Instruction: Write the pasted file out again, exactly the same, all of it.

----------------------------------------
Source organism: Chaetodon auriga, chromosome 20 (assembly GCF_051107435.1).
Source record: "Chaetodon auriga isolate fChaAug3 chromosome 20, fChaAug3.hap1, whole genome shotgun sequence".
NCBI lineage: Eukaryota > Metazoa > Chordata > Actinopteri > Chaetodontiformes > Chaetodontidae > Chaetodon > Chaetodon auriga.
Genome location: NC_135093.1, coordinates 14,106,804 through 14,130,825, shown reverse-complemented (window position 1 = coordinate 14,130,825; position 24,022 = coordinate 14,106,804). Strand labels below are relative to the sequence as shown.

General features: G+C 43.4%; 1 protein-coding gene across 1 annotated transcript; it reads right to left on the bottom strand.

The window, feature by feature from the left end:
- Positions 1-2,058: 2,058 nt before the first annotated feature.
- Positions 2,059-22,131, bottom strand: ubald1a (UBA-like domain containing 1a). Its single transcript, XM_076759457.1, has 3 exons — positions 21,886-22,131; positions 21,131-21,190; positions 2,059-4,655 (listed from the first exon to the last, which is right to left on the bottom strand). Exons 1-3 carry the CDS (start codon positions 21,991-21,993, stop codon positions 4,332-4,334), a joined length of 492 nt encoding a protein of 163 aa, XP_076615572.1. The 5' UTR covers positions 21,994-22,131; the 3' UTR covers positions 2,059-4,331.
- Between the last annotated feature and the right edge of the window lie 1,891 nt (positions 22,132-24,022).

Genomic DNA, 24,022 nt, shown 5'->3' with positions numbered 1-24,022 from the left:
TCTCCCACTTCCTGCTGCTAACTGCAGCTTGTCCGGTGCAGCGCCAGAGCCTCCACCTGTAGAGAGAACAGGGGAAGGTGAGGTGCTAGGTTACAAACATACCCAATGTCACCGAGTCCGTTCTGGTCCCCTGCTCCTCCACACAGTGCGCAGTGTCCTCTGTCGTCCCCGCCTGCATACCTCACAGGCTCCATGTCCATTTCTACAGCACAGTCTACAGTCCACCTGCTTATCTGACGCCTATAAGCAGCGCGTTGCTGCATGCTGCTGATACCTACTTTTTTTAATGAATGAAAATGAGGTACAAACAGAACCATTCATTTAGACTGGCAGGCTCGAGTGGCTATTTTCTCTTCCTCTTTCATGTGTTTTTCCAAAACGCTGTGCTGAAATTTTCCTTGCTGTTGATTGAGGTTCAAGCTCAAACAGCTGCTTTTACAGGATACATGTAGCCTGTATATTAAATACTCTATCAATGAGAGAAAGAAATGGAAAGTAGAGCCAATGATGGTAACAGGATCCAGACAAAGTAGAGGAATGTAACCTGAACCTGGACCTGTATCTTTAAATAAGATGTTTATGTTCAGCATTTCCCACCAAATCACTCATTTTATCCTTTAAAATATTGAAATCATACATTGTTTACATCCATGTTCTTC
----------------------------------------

Source organism: Chaetodon auriga, chromosome 20 (assembly GCF_051107435.1).
Source record: "Chaetodon auriga isolate fChaAug3 chromosome 20, fChaAug3.hap1, whole genome shotgun sequence".
NCBI lineage: Eukaryota > Metazoa > Chordata > Actinopteri > Chaetodontiformes > Chaetodontidae > Chaetodon > Chaetodon auriga.
Genome location: NC_135093.1, coordinates 14,106,804 through 14,130,825, shown reverse-complemented (window position 1 = coordinate 14,130,825; position 24,022 = coordinate 14,106,804). Strand labels below are relative to the sequence as shown.

General features: G+C 43.4%; 1 protein-coding gene across 1 annotated transcript; it reads right to left on the bottom strand.

The window, feature by feature from the left end:
- Positions 1-2,058: 2,058 nt before the first annotated feature.
- Positions 2,059-22,131, bottom strand: ubald1a (UBA-like domain containing 1a). Its single transcript, XM_076759457.1, has 3 exons — positions 21,886-22,131; positions 21,131-21,190; positions 2,059-4,655 (listed from the first exon to the last, which is right to left on the bottom strand). Exons 1-3 carry the CDS (start codon positions 21,991-21,993, stop codon positions 4,332-4,334), a joined length of 492 nt encoding a protein of 163 aa, XP_076615572.1. The 5' UTR covers positions 21,994-22,131; the 3' UTR covers positions 2,059-4,331.
- Between the last annotated feature and the right edge of the window lie 1,891 nt (positions 22,132-24,022).

Genomic DNA, 24,022 nt, shown 5'->3' with positions numbered 1-24,022 from the left:
TCTCCCACTTCCTGCTGCTAACTGCAGCTTGTCCGGTGCAGCGCCAGAGCCTCCACCTGTAGAGAGAACAGGGGAAGGTGAGGTGCTAGGTTACAAACATACCCAATGTCACCGAGTCCGTTCTGGTCCCCTGCTCCTCCACACAGTGCGCAGTGTCCTCTGTCGTCCCCGCCTGCATACCTCACAGGCTCCATGTCCATTTCTACAGCACAGTCTACAGTCCACCTGCTTATCTGACGCCTATAAGCAGCGCGTTGCTGCATGCTGCTGATACCTACTTTTTTTAATGAATGAAAATGAGGTACAAACAGAACCATTCATTTAGACTGGCAGGCTCGAGTGGCTATTTTCTCTTCCTCTTTCATGTGTTTTTCCAAAACGCTGTGCTGAAATTTTCCTTGCTGTTGATTGAGGTTCAAGCTCAAACAGCTGCTTTTACAGGATACATGTAGCCTGTATATTAAATACTCTATCAATGAGAGAAAGAAATGGAAAGTAGAGCCAATGATGGTAACAGGATCCAGACAAAGTAGAGGAATGTAACCTGAACCTGGACCTGTATCTTTAAATAAGATGTTTATGTTCAGCATTTCCCACCAAATCACTCATTTTATCCTTTAAAATATTGAAATCATACATTGTTTACATCCATGTTCTTC